According to our invention, there is provided a process for the catalytic hydroconversion of a heavy petroleum oil containing sulfur, asphaltenes and metals which comprises forming a dispersion of said oil with H 0, maintaining said dispersion at a temperature between 750 and 850 F. and a pressure between atmospheric and p.s.i.g. for at least one-half hour, cooling said dispersion to form a stable water-asphaltene emulsion, separating the emulsion from the treated oil and contacting the resulting treated oil with a hydrogenation catalyst in the presence of added hydrogen at a temperature between 500 and 900 F. and a pressure between about 300 and 3,000 p.s.i.g.
The charge stocks used in the process of this invention are residue-containing oils such as crude petroleum oils, atmospheric residua, vacuum residue, shale oil, tar sand oil and the like, of which asphaltenes and metal-containing compounds comprise a significant portion.
The charge stock is contacted with water at a temperature of at least 750 F. preferably 750 to 850 F. since, above about 850 F. some coke formation takes place. The pressure may be atmospheric or super atmospheric for example up to about 100 p.s.i.g. The oil and water (steam) are passed through a zone wherein they come into intimate contact to form an oil-steam dispersion. The reaction zone may be either in the form of an elongated tubular zone through which the reactants are passed under conditions of turbulent flow or it may be in the form of a vessel filled with an inert packing such as glass beads or Berl saddles. The reaction mixture is heated to a temperature above 750 F. and maintained at that temperature for at least about one half-hour preferably from 1-2 hours so that upon cooling a stable waterasphaltene emulsion is formed. The emulsion, which has a grease-like consistency, may be separated from the treated oil by filtration, sedimentation or decantation and the treated oil may then be subjected to stripping to remove residual traces of water. If desired the emulsion may be dried and metals recovered therefrom. The treated oil may be used as a fuel of low metal content or may be subjected to further processing as by hydro-catalytic treatment such as hydro-desulfurization or hydrocracking.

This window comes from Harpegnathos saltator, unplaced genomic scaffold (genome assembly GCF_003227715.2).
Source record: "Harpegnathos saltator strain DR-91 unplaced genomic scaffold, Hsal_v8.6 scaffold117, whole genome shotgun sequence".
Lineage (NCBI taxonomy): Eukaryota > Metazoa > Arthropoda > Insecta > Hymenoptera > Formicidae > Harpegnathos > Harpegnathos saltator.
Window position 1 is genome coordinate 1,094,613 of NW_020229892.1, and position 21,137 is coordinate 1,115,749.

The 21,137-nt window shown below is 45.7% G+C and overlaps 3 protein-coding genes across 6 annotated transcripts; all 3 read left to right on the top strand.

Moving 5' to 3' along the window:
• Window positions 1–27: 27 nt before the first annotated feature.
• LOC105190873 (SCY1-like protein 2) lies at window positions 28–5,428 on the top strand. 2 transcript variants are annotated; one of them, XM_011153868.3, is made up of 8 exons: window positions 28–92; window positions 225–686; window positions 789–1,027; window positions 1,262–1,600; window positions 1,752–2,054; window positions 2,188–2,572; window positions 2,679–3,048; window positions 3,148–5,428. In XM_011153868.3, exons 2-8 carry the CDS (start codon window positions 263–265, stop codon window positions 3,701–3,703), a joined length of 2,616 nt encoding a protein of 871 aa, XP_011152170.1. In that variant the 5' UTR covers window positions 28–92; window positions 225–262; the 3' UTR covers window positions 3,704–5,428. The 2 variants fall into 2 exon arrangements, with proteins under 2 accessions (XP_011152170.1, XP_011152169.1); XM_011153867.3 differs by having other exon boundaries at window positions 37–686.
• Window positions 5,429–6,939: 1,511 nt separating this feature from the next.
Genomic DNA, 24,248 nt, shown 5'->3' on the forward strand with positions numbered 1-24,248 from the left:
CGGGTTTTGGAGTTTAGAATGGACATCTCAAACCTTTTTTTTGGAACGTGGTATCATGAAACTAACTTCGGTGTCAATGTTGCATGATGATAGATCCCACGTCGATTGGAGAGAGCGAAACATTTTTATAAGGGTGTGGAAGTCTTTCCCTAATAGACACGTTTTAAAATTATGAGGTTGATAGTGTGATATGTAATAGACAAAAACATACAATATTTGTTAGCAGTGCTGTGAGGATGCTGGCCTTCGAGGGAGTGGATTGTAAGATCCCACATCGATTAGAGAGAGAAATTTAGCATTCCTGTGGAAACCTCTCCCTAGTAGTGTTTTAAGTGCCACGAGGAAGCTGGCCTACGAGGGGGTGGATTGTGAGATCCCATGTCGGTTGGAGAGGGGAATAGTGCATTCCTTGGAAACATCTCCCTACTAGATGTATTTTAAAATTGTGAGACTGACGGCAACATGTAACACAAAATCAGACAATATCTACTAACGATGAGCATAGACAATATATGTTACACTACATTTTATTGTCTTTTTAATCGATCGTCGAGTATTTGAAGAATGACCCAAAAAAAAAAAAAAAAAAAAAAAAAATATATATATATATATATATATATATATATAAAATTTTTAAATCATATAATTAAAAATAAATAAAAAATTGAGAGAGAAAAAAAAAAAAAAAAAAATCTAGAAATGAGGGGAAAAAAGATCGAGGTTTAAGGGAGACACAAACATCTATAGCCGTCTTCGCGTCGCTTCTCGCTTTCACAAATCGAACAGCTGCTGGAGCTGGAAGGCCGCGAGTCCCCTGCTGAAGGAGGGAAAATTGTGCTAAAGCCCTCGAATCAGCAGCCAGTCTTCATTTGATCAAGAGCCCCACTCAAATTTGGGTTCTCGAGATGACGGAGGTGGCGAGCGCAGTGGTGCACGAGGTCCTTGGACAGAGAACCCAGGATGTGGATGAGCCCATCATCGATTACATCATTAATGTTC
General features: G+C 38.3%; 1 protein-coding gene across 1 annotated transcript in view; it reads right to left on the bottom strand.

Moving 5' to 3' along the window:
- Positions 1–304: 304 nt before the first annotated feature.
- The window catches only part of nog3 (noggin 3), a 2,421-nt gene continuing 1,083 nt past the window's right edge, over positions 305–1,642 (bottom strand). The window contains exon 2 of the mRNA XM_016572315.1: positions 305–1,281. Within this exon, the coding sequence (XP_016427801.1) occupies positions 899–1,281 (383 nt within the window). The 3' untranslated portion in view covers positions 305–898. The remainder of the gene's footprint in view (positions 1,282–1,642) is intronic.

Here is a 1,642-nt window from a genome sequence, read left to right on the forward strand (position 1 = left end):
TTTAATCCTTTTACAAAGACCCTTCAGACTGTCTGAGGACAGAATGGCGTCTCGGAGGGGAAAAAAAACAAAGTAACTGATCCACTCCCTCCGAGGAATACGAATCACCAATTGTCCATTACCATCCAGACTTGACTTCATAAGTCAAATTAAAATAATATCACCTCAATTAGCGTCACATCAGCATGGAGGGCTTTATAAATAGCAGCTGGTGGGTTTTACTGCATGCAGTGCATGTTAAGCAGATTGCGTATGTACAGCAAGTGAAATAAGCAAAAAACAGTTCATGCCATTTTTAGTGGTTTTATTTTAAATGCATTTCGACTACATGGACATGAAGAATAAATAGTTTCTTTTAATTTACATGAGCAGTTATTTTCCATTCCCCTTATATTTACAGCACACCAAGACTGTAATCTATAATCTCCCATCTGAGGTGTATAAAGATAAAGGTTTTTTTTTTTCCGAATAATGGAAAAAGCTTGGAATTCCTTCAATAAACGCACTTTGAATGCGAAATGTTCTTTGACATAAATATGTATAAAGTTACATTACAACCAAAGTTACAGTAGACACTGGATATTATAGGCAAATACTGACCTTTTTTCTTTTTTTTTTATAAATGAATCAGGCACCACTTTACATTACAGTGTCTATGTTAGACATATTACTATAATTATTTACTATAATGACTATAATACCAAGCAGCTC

The hydro-catalytic treatment of the treated oil, which may be either a hydro-desulfurization or a hydrocracking, is carried out by contacting the treated oil in the presence of added hydrogen with a catalyst at elevated temperature and pressure. Reaction conditions include temperatures between about 500 and 900 F. and pressures between about 300 and 3,000 p.s.i.g. Preferred temperatures are from about 650 to 850 F. and preferred pressures range from about 500 to 1500 p.s.ig. The oil may be passed through the reaction zone at a space velocity between about 0.2 and 5.0 volumes of oil per volume of catalyst per hour, preferably between about 0.5 and 2 v./v./hr. with a hydrogen rate of between about 500 and 10,000 standard cubic feet per barrel of oil preferably between about 750 and 5000 s.c.f.b.
The catalyst may be used as a slurry or in the form of a fixed bed, a fluidized bed or a moving bed and the reacant stream may be passed upwardly or downwardly through the reaction zone. Preferably the catalyst is in the form of a fixed bed of pellets, and the reactant stream is passed downwardly through the catalyst bed.